Malware turns cool cloud idea into money-sucking parasite for consumers

MetaQuotes distributed agents to create cloud-based processing; malware redirected the profits

Here's a cool idea that went bad in a hurry:

Build a cloud computing service based on hardware belonging to other people, but sell it just like any other commercial cloud service.

Use the same highly distributed approach SETI did in the '90s and try not to notice the similarity between a legitimate cloud service based on borrowed CPU cycles from privately owned machines, and malware-driven botnets that do the same thing except that they deliver DDOS rather than financial results.

The good and evil in that model changed places a bit, according to Kaspersky Labs, which yesterday identified both the malware and the plan malware writers used to exploit a cool new idea in cloud computing for their own benefit.

Finding aliens one PC at a time:

Back in the day, the SETI Institute (Search for Terrestrial Intelligence) needed a lot of processing power to analyze data from radio telescopes to try to find regular patterns that might indicate they were created by aliens, not space gas.

SETI had found no aliens, so it didn't get much of a budget to look for aliens.

So it created SETI@home, an agent it could distribute to millions of individual PC owners who, being civic minded, interested in aliens, and willing to load any free screensaver that looked cool and wasn't a virus, would load the SETI agent and set it as their screensaver.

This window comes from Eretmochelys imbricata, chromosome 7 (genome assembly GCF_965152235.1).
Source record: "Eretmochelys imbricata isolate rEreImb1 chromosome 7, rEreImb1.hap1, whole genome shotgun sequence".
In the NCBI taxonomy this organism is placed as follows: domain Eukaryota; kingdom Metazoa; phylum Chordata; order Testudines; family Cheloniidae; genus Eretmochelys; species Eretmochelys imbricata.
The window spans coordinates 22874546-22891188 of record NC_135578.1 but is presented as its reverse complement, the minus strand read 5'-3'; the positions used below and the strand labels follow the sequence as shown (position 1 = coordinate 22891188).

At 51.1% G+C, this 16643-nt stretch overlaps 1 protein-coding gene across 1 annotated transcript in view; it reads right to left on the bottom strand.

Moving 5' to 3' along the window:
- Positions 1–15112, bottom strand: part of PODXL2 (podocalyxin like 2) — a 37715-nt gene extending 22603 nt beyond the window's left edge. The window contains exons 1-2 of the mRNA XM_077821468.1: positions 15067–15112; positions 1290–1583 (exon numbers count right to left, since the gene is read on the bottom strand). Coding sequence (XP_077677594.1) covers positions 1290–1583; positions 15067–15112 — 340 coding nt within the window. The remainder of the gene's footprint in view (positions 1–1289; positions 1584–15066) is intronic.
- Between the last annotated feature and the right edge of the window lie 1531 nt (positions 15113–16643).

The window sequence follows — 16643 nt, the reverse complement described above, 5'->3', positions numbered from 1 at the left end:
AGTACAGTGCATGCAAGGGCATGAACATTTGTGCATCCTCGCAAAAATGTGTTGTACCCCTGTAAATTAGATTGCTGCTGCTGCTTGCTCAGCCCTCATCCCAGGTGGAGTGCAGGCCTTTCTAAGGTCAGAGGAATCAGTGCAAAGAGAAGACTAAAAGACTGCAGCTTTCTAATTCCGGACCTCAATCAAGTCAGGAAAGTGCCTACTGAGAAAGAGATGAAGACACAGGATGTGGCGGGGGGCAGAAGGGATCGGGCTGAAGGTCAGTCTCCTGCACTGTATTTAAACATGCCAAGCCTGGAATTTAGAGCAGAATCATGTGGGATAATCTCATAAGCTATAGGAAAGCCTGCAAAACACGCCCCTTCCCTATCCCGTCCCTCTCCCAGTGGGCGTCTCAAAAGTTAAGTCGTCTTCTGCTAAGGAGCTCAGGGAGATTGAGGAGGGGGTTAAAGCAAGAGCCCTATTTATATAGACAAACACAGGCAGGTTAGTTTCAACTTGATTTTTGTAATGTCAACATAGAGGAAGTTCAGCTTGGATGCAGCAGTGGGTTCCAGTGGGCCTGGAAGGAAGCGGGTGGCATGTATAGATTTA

Every time the screensaver came on, the agent took over the CPU and memory of the PC to process little calculation jobs SETI had downloaded for it earlier.

Once it finished the job, it sent the results back to SETI, which tut-tutted because here was another answer to the alien question, and the answer was always 'No.'

Morphing the SETI into clouds and then into malware

Less than a month ago a financial-services developer called MetaQuotes needed horsepower for the cloud-based version of its analysis software.

It offered to pay PC owners to run a little agent on their machines that would make their computers part of a giant parallel-processing network, just like SETI's.

All that micro-parallel-processing power went into a cloud service called the MQL5 Cloud Network, which functions just like any other cloud service except that a lot of its spillover capacity comes from tiny PCs owned by individuals rather than giant virtualized servers owned by co-hosters and carriers.

Except, malware writers got just as interested as consumers.

Some, at least, attached their own malware to it and began sending out email with malware able to identify if the machine it was attacking was 32- or 64-bit, install itself, and download the right version of the MetaQuotes client to the unknowing consumer's PC.

Then it signs up the PC for a job with the MetaQuotes cloud, processes jobs like any other legitimate node, and puts in for payment to someone other than the owner of the PC.

Kaspersky Labs identified the malware and the conspiracy.

It all depends on a trojan called Trojan-Downloader.Win32.MQL5Miner.a, which stays invisible to the consumer and doesn't interrupt the client software's relation with the cloud except to change the name on the checks.

Kaspersky let MetaQuotes know their cloud servers were being hijacked. Presumably it will fix the problem, or blame the aliens. Either works for me as long as the evidence is strong enough.

Read more of Kevin Fogarty's CoreIT blog and follow the latest IT news at ITworld. Follow Kevin on Twitter at @KevinFogarty. For the latest IT news, analysis and how-tos, follow ITworld on Twitter and Facebook.

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